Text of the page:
Reacher-Grabbers Everywhere

Posted by Tim Gilmer in Life After Paralysis on September 16, 2022 # Lifestyle

As a para, I’m fortunate that off-the-shelf reacher-grabbers work for me, so I have a couple in my house — one next to my bed and another in a bathroom. But I have found over several decades of not being able to reach things — and continually dropping stuff — that many everyday household items can be placed strategically throughout the house, and they work almost as well, or sometimes better than, traditional store-bought reacher-grabbers. So, I rarely have to leave whatever room I’m in to lay hands on one. Sometimes leaving a room is not even an option.

For instance, you’re in bed for the night or sitting on the toilet. What do you do then? For a while, I was plagued with a dysfunctional toilet paper holder that would come loose upon being touched, drop to the floor and send a fresh roll of toilet paper rolling across the room. At the time, I was using a Stainless Sportster wheelchair, which had two sleek, tubular, detachable arms. If the toilet roll didn’t scamper too far, I could detach an arm and insert one end of the tube into the toilet paper roll and bring it home. If it went beyond arm’s reach, I turned to the towel rack on the nearby wall and used a bath towel as a kind of makeshift lariat to rein in the runaway toilet paper roll and drag it back.

What about objects that are too narrow or flat for a typical reacher-grabber to pick up from a hardwood or linoleum floor? In a second bathroom, I have two go-to picker-uppers or sliders I can use. One is a wooden back scratcher with a kind of curled hand with claws. I can pick up a small, flat alcohol wipe by guiding it to a wall with the back scratcher, then clawing it up the wall until it reaches chair height, where I can pick it off the wall with my free hand. Sometimes a simple straight bamboo stick that’s only a half-inch in diameter can do the same trick, plus I can insert it inside a fold (a hand towel or underwear), or anything circular, slide it to a wall and raise it slowly and carefully grab it with my other hand.

At other times I will drop something that is too heavy to pick up with a typical reacher. I have found that with practice, I can even use a plumber’s helper (preferably clean) to move the object and then lean it upright against the wall and grab it.

Barbecue tools can be helpful, too. I keep some in our food pantry, which happens to be a place where I frequently drop weird objects like nuts, cheerios, and who knows what else. Long barbecue tongs can work, again with practice, almost as well as a regular grabber. And a long-handled barbecue stainless steel spatula can slide under almost anything and get it moving to a wall or even pick it up while I’m patiently balancing it.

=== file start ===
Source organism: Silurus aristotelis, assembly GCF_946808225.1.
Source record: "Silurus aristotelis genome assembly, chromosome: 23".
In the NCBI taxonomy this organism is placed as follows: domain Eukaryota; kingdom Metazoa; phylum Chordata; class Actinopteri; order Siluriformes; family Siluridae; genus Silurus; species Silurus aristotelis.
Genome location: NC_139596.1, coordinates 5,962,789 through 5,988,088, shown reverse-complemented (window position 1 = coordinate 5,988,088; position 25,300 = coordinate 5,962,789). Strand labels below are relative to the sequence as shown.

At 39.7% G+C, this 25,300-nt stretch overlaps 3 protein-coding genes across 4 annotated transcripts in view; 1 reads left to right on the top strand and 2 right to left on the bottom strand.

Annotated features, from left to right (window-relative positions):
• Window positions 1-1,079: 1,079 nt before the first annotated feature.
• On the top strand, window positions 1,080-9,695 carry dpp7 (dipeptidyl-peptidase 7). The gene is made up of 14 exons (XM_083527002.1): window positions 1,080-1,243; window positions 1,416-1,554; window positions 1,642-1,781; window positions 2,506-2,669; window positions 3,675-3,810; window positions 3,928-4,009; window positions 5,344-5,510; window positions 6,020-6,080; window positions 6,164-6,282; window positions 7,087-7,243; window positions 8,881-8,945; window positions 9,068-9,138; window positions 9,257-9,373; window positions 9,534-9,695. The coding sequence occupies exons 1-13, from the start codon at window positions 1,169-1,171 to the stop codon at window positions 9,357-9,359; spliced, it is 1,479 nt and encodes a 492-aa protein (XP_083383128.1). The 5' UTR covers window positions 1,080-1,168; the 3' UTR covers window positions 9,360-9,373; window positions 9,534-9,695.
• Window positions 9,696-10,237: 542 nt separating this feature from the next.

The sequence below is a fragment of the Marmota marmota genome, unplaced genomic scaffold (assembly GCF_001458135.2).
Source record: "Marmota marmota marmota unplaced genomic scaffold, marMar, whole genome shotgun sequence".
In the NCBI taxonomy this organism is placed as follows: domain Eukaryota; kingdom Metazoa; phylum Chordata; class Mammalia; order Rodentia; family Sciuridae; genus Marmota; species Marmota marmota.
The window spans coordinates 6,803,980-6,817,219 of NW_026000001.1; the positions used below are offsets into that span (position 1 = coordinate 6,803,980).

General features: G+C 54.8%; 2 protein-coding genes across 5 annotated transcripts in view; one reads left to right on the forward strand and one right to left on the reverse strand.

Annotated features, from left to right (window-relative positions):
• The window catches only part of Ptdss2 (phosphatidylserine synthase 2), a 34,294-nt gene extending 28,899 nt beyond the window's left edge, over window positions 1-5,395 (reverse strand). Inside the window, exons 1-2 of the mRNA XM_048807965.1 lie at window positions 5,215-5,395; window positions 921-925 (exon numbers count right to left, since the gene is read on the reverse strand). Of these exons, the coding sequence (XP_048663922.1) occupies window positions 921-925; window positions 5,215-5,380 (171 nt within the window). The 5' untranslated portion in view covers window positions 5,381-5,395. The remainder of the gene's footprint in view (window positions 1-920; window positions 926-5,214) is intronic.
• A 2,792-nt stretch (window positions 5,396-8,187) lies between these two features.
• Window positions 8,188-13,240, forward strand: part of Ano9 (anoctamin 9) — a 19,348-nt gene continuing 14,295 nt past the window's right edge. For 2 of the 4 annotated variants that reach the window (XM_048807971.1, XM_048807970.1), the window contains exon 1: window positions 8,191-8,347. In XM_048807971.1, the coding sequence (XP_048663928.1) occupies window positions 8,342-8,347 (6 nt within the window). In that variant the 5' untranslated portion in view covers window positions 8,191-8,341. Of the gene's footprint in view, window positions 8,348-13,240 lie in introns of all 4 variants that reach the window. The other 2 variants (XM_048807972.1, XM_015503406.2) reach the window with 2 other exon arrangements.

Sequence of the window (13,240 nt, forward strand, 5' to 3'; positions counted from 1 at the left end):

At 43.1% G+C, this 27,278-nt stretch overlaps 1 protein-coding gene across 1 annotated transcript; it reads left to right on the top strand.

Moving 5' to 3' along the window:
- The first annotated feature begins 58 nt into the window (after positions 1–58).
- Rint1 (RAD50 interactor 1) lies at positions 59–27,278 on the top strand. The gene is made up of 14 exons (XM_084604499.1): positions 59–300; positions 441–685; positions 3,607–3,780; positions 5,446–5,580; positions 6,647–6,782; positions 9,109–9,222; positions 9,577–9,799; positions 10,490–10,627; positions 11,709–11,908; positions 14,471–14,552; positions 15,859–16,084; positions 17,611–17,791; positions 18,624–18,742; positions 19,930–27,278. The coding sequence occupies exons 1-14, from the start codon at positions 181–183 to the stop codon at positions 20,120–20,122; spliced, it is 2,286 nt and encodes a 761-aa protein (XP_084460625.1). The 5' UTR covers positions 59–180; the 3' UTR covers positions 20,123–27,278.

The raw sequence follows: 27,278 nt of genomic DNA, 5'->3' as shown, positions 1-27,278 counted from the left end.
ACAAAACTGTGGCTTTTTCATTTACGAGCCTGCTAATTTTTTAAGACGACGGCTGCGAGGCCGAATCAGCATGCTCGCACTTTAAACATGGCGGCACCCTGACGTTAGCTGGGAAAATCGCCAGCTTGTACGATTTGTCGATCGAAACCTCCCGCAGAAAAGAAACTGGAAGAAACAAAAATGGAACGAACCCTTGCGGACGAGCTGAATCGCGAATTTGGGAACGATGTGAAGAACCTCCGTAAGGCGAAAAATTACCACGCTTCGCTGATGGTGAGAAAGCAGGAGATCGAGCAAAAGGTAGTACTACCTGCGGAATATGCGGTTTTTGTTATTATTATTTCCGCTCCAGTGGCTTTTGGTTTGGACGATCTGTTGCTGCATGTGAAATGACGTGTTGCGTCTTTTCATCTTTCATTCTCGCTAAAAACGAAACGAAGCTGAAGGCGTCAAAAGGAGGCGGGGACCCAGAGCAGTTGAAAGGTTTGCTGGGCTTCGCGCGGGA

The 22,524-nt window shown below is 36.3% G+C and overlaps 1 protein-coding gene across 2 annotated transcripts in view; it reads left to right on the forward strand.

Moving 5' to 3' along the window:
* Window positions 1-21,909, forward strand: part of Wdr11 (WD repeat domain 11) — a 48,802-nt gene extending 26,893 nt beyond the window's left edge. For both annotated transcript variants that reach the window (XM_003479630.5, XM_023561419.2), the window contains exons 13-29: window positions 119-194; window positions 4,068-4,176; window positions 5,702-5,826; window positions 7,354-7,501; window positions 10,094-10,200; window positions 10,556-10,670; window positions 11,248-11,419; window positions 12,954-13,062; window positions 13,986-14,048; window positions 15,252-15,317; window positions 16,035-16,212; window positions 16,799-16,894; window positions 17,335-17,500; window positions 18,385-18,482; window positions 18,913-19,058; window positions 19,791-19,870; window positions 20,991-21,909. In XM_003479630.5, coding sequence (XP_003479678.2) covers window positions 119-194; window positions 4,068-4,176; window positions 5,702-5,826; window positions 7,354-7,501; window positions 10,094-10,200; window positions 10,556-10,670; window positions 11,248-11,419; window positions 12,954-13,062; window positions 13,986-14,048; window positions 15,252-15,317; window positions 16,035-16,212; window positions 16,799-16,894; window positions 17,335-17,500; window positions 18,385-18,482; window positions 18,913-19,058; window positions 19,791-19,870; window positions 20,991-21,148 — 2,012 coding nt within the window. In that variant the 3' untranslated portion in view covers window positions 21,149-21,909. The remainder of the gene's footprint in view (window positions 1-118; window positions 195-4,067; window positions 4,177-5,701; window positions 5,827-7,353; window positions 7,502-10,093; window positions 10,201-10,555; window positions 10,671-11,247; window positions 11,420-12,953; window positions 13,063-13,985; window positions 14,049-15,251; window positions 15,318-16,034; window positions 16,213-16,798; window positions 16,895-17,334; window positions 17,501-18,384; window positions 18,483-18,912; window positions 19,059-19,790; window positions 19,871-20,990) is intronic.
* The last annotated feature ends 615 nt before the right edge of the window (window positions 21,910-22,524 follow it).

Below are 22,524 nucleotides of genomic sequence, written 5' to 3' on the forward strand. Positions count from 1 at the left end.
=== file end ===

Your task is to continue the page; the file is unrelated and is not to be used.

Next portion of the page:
I have also used brooms of different types and sizes and other odd things. My wife has a hair styling tool that can work like a grasper for good-sized objects. I have even developed a technique for picking up some objects with long, dull scissors, so I don’t have to lean and reach too much.

In my minivan, I carry a long wooden cane with a traditional curled handle just behind the driver’s seat. Since my walking days are long gone, I made a special trip to a local Rite-Aid to purchase it. I can reach back in the minivan with it to corral a runaway water bottle, an empty coffee container or anything else that takes off toward the back if I’m going uphill or accelerating away from a stop light. Once, in a sloping parking lot, as I was unloading my wheelchair, it got away from me, turned and took off downhill. Luckily, I was able to grab the cane and snag my chair just before it picked up steam and escaped.

I have used long knives, books, shovels, rakes and all kinds of objects as reacher-grabbers over the years. It has become a challenge to see just how creative I can get. At times it can actually be fun to discover new, inanimate helpers. But the best reacher-grabber of all time is an animated one, my wife, who excels at picking up objects with her talented monkey toes.

Tim Gilmer graduated from UCLA in the late-1960’s, added an M.A. from the Southern Oregon University in 1977, taught writing classes in Portland for 12 years, then embarked on a writing career. After becoming an Oregon Literary Fellow, he went on to join New Mobility magazine in 2000 and edited the magazine for 18 years. He has published upwards of 100 articles, 200 columns, occasional movie reviews and essays. He and Sam, his wife and companion of 47 years, also own and operate an organic farm south of Portland, where they live with their daughter and son-in-law, four grandsons, and a resident barn owl. An excerpt from a memoir about my early post-SCI years, as part of a compendium of my writing over the past 30 years, can be read at my website — All You Need —.

The National Paralysis Resource Center website is supported by the Administration for Community Living (ACL), U.S. Department of Health and Human Services (HHS) as part of a financial assistance award totaling $8,700,000 with 100 percent funding by ACL/HHS. The contents are those of the author(s) and do not necessarily represent the official views of, nor an endorsement, by ACL/HHS, or the U.S. Government.